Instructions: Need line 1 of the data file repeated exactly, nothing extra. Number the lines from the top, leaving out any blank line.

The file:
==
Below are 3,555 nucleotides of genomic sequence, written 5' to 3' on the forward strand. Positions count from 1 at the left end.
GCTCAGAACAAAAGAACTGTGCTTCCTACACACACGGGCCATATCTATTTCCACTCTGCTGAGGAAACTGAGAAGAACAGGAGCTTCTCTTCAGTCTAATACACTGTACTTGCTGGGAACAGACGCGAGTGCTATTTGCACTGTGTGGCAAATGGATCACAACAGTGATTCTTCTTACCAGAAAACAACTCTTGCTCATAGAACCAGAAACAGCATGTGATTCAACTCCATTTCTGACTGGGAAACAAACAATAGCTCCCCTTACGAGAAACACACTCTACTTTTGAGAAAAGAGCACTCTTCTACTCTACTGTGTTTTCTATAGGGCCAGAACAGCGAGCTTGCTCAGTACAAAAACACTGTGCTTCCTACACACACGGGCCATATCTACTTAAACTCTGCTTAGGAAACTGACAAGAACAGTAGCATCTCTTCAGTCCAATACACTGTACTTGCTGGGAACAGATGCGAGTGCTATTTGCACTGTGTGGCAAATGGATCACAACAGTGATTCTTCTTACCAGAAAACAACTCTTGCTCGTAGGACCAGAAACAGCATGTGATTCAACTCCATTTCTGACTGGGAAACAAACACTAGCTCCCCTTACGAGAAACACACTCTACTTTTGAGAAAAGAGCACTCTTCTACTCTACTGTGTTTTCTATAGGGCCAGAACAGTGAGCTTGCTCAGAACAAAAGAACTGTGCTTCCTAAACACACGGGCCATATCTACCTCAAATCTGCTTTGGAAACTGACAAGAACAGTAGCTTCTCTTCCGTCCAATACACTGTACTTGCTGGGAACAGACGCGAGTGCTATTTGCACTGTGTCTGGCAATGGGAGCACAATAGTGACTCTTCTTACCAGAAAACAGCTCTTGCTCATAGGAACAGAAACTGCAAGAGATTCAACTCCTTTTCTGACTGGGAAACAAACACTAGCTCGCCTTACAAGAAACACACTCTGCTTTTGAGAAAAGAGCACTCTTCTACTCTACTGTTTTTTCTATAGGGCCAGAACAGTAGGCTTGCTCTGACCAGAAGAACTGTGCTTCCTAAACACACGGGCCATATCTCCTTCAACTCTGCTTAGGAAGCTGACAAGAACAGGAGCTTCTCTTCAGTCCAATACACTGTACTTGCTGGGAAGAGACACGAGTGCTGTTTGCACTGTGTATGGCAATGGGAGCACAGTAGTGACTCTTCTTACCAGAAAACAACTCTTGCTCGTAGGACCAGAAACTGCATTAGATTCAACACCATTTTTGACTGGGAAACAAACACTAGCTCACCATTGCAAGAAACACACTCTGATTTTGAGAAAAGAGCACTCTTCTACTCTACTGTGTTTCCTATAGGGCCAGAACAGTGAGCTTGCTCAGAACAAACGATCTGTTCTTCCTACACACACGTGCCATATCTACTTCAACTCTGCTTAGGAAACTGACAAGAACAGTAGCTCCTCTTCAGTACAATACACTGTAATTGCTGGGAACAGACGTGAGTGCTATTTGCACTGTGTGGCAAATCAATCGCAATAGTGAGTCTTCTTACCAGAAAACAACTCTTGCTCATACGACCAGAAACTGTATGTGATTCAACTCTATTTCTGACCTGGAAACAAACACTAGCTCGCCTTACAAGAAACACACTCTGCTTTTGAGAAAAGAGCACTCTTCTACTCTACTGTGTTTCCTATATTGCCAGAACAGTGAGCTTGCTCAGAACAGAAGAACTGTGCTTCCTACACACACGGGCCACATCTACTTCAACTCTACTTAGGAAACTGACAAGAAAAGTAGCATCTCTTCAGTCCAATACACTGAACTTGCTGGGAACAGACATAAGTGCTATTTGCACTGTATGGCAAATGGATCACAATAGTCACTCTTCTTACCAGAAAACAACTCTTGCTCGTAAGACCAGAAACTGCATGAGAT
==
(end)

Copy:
Below are 3,555 nucleotides of genomic sequence, written 5' to 3' on the forward strand. Positions count from 1 at the left end.